Parliamentary Committees and Public Enquiries
Brexit: Risky and rushed activity must not become ‘new normal’
Government should also ensure lack of transparency does not continue into the longer term.
- Read the report summary
- Read the report conclusions and recommendations
- Read the full report: Brexit and the UK border: further progress review
Departments face an unprecedented challenge in preparing for the UK’s exit from the European Union, especially with the continuing political uncertainty over the final outcome.
Despite raising our concerns throughout 2018, departments have continued to struggle to prepare should the UK leave the EU without a deal. We are disappointed to see that some of our early concerns have now been realised.
The Department for Transport has failed to make timely preparations to procure the additional freight capacity needed to transport critical goods. Despite being aware that the ferry industry would need time to put in place additional capacity, the Department did not start serious preparations to procure this additional capacity until September 2018, just six months before the UK is due to leave the EU.
The Department’s procurement approach has been rushed and risky and preparations have been conducted in secrecy with inadequate stakeholder engagement.
Our inquiry has thrown up that the Department did not have any written assurance that Seaborne Freight had a shipping partner until after the contract was agreed and then signed.
The Department for Transport has been also over-optimistic about how much capacity it could secure and has ultimately failed to deliver the freight capacity it required. This was in part because of the late decision to procure the capacity and the unusual and secretive approach to procurement.
Time has now run out to procure significant additional capacity by other means. This has implications for securing the flow of priority goods.
While the Department for the Environment, Food and Rural Affairs asserts that the impact on food supplies will not lead to shortages, we are concerned this is another example of over-optimism.
We are unconvinced that the departments are prepared for the practical challenges that no deal would bring, particularly in managing the flow of priority goods.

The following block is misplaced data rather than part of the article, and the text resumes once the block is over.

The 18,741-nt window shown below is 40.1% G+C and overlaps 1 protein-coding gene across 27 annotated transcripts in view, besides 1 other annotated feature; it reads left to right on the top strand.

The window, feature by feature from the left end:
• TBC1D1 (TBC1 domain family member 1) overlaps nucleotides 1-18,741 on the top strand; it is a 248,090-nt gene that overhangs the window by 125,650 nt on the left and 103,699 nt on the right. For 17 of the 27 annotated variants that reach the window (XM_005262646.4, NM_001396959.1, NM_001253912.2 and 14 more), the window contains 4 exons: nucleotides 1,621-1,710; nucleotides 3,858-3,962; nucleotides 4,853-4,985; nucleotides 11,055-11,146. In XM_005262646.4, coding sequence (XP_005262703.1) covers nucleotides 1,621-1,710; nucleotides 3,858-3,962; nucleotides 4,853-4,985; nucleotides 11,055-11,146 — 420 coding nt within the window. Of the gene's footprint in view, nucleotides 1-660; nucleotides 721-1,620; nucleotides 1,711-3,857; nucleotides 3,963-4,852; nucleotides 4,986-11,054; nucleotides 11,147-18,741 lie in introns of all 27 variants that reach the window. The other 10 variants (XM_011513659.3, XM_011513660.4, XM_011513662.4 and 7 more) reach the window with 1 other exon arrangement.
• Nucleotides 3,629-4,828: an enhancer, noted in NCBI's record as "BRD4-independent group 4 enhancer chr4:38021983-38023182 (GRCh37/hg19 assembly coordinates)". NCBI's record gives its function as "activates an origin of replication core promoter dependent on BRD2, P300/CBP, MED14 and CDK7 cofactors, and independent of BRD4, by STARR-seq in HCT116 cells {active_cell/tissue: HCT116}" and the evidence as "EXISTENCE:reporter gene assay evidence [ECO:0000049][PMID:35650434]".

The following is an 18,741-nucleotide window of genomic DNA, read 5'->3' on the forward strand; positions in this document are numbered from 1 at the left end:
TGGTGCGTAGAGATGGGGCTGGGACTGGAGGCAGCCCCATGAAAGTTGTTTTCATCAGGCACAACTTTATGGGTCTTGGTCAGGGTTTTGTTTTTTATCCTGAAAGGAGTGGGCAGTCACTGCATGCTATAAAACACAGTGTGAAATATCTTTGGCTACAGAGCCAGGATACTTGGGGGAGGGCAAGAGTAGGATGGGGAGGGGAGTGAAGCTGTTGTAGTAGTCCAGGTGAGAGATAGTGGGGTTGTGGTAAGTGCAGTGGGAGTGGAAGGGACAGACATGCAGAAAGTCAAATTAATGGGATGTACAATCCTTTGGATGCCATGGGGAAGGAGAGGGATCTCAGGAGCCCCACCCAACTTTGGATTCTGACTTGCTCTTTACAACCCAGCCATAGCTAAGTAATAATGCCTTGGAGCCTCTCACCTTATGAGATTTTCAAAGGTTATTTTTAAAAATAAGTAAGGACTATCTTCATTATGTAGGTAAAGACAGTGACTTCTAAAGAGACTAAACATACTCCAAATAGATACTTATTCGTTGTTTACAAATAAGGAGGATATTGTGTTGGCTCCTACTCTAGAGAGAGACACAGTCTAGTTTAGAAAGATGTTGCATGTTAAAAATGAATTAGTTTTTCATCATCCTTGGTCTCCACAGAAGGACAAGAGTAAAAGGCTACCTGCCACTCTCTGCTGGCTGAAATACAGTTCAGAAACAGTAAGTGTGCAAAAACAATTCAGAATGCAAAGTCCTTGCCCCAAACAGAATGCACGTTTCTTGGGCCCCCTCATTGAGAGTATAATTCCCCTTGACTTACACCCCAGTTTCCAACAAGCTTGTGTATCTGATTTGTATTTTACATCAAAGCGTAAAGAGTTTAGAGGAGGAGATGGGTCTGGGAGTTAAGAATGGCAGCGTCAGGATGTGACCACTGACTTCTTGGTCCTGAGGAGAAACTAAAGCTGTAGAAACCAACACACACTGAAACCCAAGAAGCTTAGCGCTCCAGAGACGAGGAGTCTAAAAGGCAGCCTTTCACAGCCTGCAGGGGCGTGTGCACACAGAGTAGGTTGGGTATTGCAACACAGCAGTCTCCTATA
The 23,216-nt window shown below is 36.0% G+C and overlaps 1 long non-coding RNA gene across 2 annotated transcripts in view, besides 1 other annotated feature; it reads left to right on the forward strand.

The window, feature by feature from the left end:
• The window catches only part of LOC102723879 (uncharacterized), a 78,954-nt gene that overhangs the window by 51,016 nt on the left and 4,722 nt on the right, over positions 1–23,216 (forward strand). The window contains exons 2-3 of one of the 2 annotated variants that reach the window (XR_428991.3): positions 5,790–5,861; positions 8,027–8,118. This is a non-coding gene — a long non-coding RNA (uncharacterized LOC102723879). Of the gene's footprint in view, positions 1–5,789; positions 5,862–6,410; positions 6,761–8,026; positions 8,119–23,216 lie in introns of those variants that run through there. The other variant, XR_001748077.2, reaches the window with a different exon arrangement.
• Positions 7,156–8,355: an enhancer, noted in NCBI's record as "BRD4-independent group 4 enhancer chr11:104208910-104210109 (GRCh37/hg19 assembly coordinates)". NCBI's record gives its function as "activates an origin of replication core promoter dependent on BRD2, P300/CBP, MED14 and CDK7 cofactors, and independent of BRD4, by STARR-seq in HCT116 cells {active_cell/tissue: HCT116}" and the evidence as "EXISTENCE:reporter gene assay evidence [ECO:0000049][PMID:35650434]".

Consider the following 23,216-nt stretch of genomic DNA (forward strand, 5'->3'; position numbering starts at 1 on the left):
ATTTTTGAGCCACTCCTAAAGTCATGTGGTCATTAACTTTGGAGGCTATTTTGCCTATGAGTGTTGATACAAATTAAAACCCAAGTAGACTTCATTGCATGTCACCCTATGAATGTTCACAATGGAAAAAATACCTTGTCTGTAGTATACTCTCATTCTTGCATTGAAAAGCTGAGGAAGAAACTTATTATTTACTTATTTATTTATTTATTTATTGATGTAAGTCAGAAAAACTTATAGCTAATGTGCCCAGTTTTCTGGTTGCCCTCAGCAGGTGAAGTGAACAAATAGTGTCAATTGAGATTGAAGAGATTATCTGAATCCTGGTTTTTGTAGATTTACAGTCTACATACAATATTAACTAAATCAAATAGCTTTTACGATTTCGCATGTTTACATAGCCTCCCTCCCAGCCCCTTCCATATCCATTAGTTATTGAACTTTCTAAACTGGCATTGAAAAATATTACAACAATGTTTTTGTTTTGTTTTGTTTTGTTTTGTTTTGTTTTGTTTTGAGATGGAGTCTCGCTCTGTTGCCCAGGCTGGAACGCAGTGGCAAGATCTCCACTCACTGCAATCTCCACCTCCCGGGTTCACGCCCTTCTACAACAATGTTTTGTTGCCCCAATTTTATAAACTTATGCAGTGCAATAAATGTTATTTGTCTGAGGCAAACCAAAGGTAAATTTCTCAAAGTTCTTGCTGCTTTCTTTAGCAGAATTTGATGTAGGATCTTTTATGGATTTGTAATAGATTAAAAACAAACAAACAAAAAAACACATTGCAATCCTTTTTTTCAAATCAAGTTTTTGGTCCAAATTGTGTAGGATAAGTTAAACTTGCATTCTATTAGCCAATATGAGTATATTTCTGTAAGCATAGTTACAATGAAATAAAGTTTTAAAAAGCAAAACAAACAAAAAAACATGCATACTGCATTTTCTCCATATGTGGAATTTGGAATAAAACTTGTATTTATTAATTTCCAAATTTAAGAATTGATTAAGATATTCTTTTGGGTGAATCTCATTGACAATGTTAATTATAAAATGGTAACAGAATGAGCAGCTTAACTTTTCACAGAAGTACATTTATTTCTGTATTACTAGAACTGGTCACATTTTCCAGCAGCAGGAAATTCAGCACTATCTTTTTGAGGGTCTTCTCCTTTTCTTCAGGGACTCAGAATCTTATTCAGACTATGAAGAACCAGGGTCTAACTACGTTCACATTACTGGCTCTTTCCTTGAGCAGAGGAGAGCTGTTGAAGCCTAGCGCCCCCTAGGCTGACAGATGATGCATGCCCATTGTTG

Chair's comments given yesterday:
“My Committee’s work in this Parliament has laid bare the struggles Government departments have faced in preparing for a potential no-deal Brexit.
“It is critical that the approach to decision-taking adopted in response to what are unprecedented challenges does not embed itself as the ‘new normal’.
“Taxpayers’ money must not be risked by business-as-usual done on the fly. Nor should transparency be sacrificed at the whim of Government.
“The use of confidentiality and non-disclosure agreements during Brexit preparations has come at the expense of proper engagement with stakeholders, and deprived Parliament and the public of information they need to hold Government to account.
“It is not clear, for example, what benefits the Government’s £33 million settlement with Eurotunnel will secure for the UK.
“Nor is it clear over what timescale the benefits will be delivered, how they will be measured, or if the Government tested whether settling with Eurotunnel was the best method of securing them.
“This is not a sustainable approach. In the event of Brexit, and the longer-term challenges this presents, it is vital that taxpayers can have confidence their money is being spent wisely and with due consideration for the risks involved.
“Whatever the outcome of the Brexit process, the Whitehall machinery must reflect on the activity of recent months and years and use what it has learned to drive real improvements.”
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